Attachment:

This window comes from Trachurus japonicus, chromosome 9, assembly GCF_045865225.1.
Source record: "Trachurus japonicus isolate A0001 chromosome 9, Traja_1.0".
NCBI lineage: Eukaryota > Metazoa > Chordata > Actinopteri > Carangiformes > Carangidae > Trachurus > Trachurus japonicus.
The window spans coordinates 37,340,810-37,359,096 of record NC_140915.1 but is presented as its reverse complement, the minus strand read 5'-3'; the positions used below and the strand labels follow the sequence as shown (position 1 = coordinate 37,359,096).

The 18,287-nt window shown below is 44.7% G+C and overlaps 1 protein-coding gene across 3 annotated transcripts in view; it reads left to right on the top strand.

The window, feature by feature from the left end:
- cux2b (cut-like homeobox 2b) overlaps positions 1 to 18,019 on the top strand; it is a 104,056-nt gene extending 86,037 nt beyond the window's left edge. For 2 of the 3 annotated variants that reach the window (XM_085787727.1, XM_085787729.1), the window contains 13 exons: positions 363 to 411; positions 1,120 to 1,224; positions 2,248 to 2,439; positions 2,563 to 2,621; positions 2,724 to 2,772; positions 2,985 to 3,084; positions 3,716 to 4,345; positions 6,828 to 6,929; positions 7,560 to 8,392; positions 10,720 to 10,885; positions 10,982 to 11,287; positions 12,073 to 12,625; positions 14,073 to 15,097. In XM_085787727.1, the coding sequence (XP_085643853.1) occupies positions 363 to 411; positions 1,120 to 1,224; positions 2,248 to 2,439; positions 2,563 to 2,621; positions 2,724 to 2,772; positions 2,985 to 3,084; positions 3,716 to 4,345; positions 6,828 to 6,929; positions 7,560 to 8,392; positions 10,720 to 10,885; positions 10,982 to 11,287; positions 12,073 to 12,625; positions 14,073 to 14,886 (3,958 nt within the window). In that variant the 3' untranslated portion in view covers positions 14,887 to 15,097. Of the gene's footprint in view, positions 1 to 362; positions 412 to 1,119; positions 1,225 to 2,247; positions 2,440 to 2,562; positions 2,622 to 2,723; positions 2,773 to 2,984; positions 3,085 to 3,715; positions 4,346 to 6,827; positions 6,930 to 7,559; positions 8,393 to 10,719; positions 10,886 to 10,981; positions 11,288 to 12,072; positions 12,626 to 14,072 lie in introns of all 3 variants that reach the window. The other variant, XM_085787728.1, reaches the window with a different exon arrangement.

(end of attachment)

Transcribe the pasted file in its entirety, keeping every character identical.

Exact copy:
This window comes from Trachurus japonicus, chromosome 9, assembly GCF_045865225.1.
Source record: "Trachurus japonicus isolate A0001 chromosome 9, Traja_1.0".
NCBI lineage: Eukaryota > Metazoa > Chordata > Actinopteri > Carangiformes > Carangidae > Trachurus > Trachurus japonicus.
The window spans coordinates 37,340,810-37,359,096 of record NC_140915.1 but is presented as its reverse complement, the minus strand read 5'-3'; the positions used below and the strand labels follow the sequence as shown (position 1 = coordinate 37,359,096).

The 18,287-nt window shown below is 44.7% G+C and overlaps 1 protein-coding gene across 3 annotated transcripts in view; it reads left to right on the top strand.

The window, feature by feature from the left end:
- cux2b (cut-like homeobox 2b) overlaps positions 1 to 18,019 on the top strand; it is a 104,056-nt gene extending 86,037 nt beyond the window's left edge. For 2 of the 3 annotated variants that reach the window (XM_085787727.1, XM_085787729.1), the window contains 13 exons: positions 363 to 411; positions 1,120 to 1,224; positions 2,248 to 2,439; positions 2,563 to 2,621; positions 2,724 to 2,772; positions 2,985 to 3,084; positions 3,716 to 4,345; positions 6,828 to 6,929; positions 7,560 to 8,392; positions 10,720 to 10,885; positions 10,982 to 11,287; positions 12,073 to 12,625; positions 14,073 to 15,097. In XM_085787727.1, the coding sequence (XP_085643853.1) occupies positions 363 to 411; positions 1,120 to 1,224; positions 2,248 to 2,439; positions 2,563 to 2,621; positions 2,724 to 2,772; positions 2,985 to 3,084; positions 3,716 to 4,345; positions 6,828 to 6,929; positions 7,560 to 8,392; positions 10,720 to 10,885; positions 10,982 to 11,287; positions 12,073 to 12,625; positions 14,073 to 14,886 (3,958 nt within the window). In that variant the 3' untranslated portion in view covers positions 14,887 to 15,097. Of the gene's footprint in view, positions 1 to 362; positions 412 to 1,119; positions 1,225 to 2,247; positions 2,440 to 2,562; positions 2,622 to 2,723; positions 2,773 to 2,984; positions 3,085 to 3,715; positions 4,346 to 6,827; positions 6,930 to 7,559; positions 8,393 to 10,719; positions 10,886 to 10,981; positions 11,288 to 12,072; positions 12,626 to 14,072 lie in introns of all 3 variants that reach the window. The other variant, XM_085787728.1, reaches the window with a different exon arrangement.